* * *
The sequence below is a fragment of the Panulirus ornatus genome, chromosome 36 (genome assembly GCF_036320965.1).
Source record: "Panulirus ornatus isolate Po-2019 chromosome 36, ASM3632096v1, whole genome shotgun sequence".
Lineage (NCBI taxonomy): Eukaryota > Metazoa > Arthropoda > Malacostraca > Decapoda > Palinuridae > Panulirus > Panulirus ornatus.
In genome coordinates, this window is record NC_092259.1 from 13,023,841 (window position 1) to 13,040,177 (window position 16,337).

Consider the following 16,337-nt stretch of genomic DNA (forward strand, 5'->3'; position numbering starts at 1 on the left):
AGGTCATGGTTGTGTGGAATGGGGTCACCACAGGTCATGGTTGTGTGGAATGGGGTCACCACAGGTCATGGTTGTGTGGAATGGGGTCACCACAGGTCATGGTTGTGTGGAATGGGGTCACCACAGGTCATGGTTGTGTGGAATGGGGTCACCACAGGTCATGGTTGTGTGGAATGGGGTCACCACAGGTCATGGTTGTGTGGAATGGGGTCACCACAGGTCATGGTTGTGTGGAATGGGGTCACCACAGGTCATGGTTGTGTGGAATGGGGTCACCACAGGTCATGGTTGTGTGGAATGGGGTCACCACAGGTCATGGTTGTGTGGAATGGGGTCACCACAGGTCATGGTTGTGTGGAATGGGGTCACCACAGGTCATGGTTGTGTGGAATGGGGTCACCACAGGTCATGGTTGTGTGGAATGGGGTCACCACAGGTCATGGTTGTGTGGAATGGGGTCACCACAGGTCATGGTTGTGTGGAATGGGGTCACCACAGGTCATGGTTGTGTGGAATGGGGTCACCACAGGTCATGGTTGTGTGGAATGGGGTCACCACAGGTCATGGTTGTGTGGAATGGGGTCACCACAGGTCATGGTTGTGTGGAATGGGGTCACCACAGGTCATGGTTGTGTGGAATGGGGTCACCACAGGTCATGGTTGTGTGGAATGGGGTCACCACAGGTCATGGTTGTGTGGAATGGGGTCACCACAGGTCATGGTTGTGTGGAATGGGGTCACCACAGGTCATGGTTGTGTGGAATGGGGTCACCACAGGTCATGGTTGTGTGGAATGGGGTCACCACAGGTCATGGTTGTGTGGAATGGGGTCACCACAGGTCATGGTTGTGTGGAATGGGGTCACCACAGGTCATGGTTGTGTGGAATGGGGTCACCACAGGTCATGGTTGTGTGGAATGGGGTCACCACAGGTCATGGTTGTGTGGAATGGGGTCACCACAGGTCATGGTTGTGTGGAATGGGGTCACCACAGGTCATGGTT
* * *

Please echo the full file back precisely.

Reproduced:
The sequence below is a fragment of the Panulirus ornatus genome, chromosome 36 (genome assembly GCF_036320965.1).
Source record: "Panulirus ornatus isolate Po-2019 chromosome 36, ASM3632096v1, whole genome shotgun sequence".
Lineage (NCBI taxonomy): Eukaryota > Metazoa > Arthropoda > Malacostraca > Decapoda > Palinuridae > Panulirus > Panulirus ornatus.
In genome coordinates, this window is record NC_092259.1 from 13,023,841 (window position 1) to 13,040,177 (window position 16,337).

Consider the following 16,337-nt stretch of genomic DNA (forward strand, 5'->3'; position numbering starts at 1 on the left):
AGGTCATGGTTGTGTGGAATGGGGTCACCACAGGTCATGGTTGTGTGGAATGGGGTCACCACAGGTCATGGTTGTGTGGAATGGGGTCACCACAGGTCATGGTTGTGTGGAATGGGGTCACCACAGGTCATGGTTGTGTGGAATGGGGTCACCACAGGTCATGGTTGTGTGGAATGGGGTCACCACAGGTCATGGTTGTGTGGAATGGGGTCACCACAGGTCATGGTTGTGTGGAATGGGGTCACCACAGGTCATGGTTGTGTGGAATGGGGTCACCACAGGTCATGGTTGTGTGGAATGGGGTCACCACAGGTCATGGTTGTGTGGAATGGGGTCACCACAGGTCATGGTTGTGTGGAATGGGGTCACCACAGGTCATGGTTGTGTGGAATGGGGTCACCACAGGTCATGGTTGTGTGGAATGGGGTCACCACAGGTCATGGTTGTGTGGAATGGGGTCACCACAGGTCATGGTTGTGTGGAATGGGGTCACCACAGGTCATGGTTGTGTGGAATGGGGTCACCACAGGTCATGGTTGTGTGGAATGGGGTCACCACAGGTCATGGTTGTGTGGAATGGGGTCACCACAGGTCATGGTTGTGTGGAATGGGGTCACCACAGGTCATGGTTGTGTGGAATGGGGTCACCACAGGTCATGGTTGTGTGGAATGGGGTCACCACAGGTCATGGTTGTGTGGAATGGGGTCACCACAGGTCATGGTTGTGTGGAATGGGGTCACCACAGGTCATGGTTGTGTGGAATGGGGTCACCACAGGTCATGGTTGTGTGGAATGGGGTCACCACAGGTCATGGTTGTGTGGAATGGGGTCACCACAGGTCATGGTTGTGTGGAATGGGGTCACCACAGGTCATGGTTGTGTGGAATGGGGTCACCACAGGTCATGGTTGTGTGGAATGGGGTCACCACAGGTCATGGTTGTGTGGAATGGGGTCACCACAGGTCATGGTTGTGTGGAATGGGGTCACCACAGGTCATGGTT